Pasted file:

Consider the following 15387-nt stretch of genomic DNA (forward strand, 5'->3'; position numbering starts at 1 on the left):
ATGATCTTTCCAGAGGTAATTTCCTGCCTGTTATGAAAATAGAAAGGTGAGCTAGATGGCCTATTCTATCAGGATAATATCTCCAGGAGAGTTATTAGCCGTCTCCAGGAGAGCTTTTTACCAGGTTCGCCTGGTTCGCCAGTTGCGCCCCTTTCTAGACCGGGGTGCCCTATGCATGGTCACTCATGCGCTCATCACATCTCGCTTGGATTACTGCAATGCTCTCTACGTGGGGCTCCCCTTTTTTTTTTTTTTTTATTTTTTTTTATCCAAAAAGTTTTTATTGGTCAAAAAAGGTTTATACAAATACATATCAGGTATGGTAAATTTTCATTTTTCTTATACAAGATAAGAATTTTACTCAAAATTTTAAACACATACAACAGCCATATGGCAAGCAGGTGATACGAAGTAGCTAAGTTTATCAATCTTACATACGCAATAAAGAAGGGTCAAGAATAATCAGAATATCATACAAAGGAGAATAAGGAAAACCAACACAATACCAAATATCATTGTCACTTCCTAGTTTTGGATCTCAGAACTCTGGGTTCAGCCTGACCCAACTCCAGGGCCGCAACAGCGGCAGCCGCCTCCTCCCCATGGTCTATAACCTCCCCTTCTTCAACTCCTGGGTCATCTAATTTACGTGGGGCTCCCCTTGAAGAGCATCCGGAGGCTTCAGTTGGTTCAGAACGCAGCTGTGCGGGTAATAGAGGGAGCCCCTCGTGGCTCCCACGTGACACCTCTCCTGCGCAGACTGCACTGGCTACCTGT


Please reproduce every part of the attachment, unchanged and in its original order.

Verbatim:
Consider the following 15387-nt stretch of genomic DNA (forward strand, 5'->3'; position numbering starts at 1 on the left):
ATGATCTTTCCAGAGGTAATTTCCTGCCTGTTATGAAAATAGAAAGGTGAGCTAGATGGCCTATTCTATCAGGATAATATCTCCAGGAGAGTTATTAGCCGTCTCCAGGAGAGCTTTTTACCAGGTTCGCCTGGTTCGCCAGTTGCGCCCCTTTCTAGACCGGGGTGCCCTATGCATGGTCACTCATGCGCTCATCACATCTCGCTTGGATTACTGCAATGCTCTCTACGTGGGGCTCCCCTTTTTTTTTTTTTTTTATTTTTTTTTATCCAAAAAGTTTTTATTGGTCAAAAAAGGTTTATACAAATACATATCAGGTATGGTAAATTTTCATTTTTCTTATACAAGATAAGAATTTTACTCAAAATTTTAAACACATACAACAGCCATATGGCAAGCAGGTGATACGAAGTAGCTAAGTTTATCAATCTTACATACGCAATAAAGAAGGGTCAAGAATAATCAGAATATCATACAAAGGAGAATAAGGAAAACCAACACAATACCAAATATCATTGTCACTTCCTAGTTTTGGATCTCAGAACTCTGGGTTCAGCCTGACCCAACTCCAGGGCCGCAACAGCGGCAGCCGCCTCCTCCCCATGGTCTATAACCTCCCCTTCTTCAACTCCTGGGTCATCTAATTTACGTGGGGCTCCCCTTGAAGAGCATCCGGAGGCTTCAGTTGGTTCAGAACGCAGCTGTGCGGGTAATAGAGGGAGCCCCTCGTGGCTCCCACGTGACACCTCTCCTGCGCAGACTGCACTGGCTACCTGT